Neutral in presidential race, Obama digs in for other Dems
In a rural stretch of Kentucky, voters picked up the phone in March to hear President Barack Obama on the line, urging them to vote for a little-known Democrat named Jeff Taylor.
It seemed odd that an obscure special election for a Kentucky House seat had caught the president's attention. Yet Taylor won, joining two other victorious Democrats to deny Republicans the chance to take over the last Democratic-run legislative chamber in the South.
Though he's staying neutral in the Democratic presidential race, Obama is wading deep into Democratic primaries for Congress, state legislature and even mayoral races, cherry-picking candidates he sees as stronger while preparing to campaign in person for Democrats in the fall.
Democratic officials said Obama and Vice President Joe Biden are in high demand this year --a sharp reversal from just two years ago, when Obama was politically toxic. Most Democratic candidates in 2014 practically begged Obama and his sagging poll numbers to stay away, relegating the president to a few Democrat-friendly states like Michigan.
This year, upbeat economic news and rising approval ratings have increased his value to Democrats in the last election cycle before he leaves office.
"You're going to see ever-increasing requests for Obama and Biden to campaign for candidates this year," said Amy Dacey, the CEO of the Democratic National Committee.
So far this year, Obama has endorsed candidates in nine races, in addition to four he endorsed last year. He's backed former Gov. Ted Strickland for Senate in Ohio over Cincinnati councilman P.G. Sittenfeld, and he came to the aid of Rep. Debbie Wasserman Schultz, who faces a surprisingly strong primary challenge despite being the chairwoman of the Democratic Party.
Obama and Biden also endorsed Katie McGinty in Pennsylvania, who faces an uphill battle to defeat former Rep. Joe Sestak in the Democratic primary for Senate. The Democratic Senatorial Campaign Committee, which works to elect Senate Democrats, touted the endorsements in a television ad released Tuesday as part of a $1.1 million campaign.
In Florida, Obama sided with Rep. Patrick Murphy over Rep. Alan Grayson, a favorite of the liberal wing of the Democratic Party who is under scrutiny by the House Ethics Committee. The two Democrats are running for outgoing GOP Sen. Marco Rubio's seat.
Even Democrats denied Obama's endorsement are reluctant to complain about favoritism, wary of turning off loyal Obama supporters. All the Senate candidates Obama has endorsed have also been endorsed by the DSCC, a wing of the Democratic Party.
"It's mirroring what's going on with Hillary Clinton and Bernie Sanders, where the establishment Democrats are backing different candidates than their liberal, progressive base wants," said Andrea Bozek, communications director for the National Republican Senatorial Committee. Bozek called it a sign of desperation that Democrats felt they needed to bring in Obama to secure their preferred candidates.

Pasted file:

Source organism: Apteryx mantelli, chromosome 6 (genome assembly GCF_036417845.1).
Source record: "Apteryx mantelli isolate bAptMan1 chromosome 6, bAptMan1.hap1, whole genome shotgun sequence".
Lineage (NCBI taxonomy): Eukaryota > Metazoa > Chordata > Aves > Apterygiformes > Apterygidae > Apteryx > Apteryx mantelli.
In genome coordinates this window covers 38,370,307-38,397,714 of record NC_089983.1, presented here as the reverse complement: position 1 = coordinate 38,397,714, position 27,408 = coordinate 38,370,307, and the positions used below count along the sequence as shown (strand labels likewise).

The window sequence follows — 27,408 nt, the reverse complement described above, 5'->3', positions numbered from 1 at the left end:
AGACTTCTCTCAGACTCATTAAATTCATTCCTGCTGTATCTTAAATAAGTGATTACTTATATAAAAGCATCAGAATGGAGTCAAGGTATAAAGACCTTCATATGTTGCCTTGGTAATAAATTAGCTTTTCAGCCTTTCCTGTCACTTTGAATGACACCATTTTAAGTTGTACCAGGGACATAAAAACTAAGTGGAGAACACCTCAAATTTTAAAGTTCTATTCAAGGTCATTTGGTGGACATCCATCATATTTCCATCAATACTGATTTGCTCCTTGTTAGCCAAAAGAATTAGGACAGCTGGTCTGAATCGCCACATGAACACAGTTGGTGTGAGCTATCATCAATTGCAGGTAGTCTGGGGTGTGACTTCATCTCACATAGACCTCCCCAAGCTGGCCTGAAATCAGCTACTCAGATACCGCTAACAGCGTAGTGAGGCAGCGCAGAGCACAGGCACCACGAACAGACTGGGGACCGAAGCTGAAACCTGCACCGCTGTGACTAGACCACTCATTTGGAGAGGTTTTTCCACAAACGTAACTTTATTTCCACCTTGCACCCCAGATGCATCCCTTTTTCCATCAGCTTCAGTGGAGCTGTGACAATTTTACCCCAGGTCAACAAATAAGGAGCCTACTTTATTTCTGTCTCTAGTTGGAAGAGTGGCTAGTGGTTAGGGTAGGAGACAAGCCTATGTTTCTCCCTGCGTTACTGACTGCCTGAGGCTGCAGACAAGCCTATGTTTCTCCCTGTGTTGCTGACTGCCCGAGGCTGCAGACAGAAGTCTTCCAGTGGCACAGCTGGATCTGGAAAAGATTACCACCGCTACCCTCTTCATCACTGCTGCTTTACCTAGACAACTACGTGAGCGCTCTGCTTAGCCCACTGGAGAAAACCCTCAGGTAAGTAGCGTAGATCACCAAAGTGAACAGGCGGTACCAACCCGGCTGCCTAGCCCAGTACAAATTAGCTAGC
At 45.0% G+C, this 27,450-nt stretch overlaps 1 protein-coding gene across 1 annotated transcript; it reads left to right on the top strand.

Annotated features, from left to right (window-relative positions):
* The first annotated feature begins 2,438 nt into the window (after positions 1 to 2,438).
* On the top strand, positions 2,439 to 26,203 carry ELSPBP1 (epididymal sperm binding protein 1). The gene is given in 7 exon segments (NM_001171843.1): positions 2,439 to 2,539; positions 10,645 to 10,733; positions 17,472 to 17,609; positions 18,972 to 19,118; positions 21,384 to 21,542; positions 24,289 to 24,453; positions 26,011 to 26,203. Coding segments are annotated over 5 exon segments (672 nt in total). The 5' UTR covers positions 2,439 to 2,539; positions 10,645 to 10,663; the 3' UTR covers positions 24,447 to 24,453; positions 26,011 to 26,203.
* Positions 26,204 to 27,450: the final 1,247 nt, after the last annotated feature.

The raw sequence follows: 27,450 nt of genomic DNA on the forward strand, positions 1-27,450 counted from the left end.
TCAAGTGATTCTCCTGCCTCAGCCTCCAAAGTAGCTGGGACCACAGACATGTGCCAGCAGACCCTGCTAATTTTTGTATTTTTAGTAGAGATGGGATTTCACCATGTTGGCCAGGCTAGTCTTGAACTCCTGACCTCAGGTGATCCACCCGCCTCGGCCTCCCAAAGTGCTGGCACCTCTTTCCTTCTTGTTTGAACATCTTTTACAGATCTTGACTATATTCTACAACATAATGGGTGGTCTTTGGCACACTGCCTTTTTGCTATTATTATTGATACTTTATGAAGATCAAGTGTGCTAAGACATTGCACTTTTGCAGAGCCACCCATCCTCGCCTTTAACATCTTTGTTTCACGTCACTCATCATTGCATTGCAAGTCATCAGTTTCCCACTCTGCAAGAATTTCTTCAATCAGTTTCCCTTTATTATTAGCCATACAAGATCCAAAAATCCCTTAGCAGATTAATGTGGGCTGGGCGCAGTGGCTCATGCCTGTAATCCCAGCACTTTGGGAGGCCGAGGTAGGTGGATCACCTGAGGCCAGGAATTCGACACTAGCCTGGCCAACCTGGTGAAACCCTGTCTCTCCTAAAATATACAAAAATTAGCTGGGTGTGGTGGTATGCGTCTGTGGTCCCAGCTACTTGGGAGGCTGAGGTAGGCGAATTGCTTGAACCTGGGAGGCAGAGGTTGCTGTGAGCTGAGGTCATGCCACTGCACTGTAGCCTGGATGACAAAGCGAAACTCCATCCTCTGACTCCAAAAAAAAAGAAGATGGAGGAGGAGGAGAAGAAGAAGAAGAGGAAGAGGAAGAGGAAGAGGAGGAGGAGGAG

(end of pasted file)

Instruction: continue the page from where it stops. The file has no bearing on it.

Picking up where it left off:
Two years ago, Democrats fought their toughest Senate races in conservative-leaning states where Obama has always been deeply unpopular. The map shifted this year to states Obama won twice, including New Hampshire, Nevada and Colorado -- also critical states for winning the White House.
"The president right now is the most popular elected official in the country among Democrats and independents," said David Simas, the White House political director. "When you start looking at what these battleground states will be at the presidential, Senate and House level, the map is pretty wide open for the president to engage and be helpful."
Though Obama won't be on November's ballot, the stakes for his legacy are just as high. A return of the White House to GOP control would augur the likely rollback of many of his policies on health care, immigration and the environment.
Yet Democrats say the chaos in the GOP presidential race has created an opening to take back the Senate and maybe even the House, preserving Obama's policies for years to come. Obama has been raising money at high-dollar fundraisers for the party's campaign operations, with many more planned for the fall.
Obama's involvement in lower-tier races stands in contrast to his lower profile in the presidential race, where Obama is avoiding publicly choosing sides between Clinton and Sanders. White House officials said Obama will campaign full-force for the eventual nominee, but in the meantime his main role has been to attack Donald Trump.
Biden, huddling with House Democratic candidates over the weekend in New Mexico, told them having Trump or Texas Sen. Ted Cruz on the ballot would benefit Democrats in lower-tier races, said a Democratic aide who requested anonymity to discuss the private meeting. Biden has already campaigned for Senate candidates in Florida, Ohio, Pennsylvania and Nevada.
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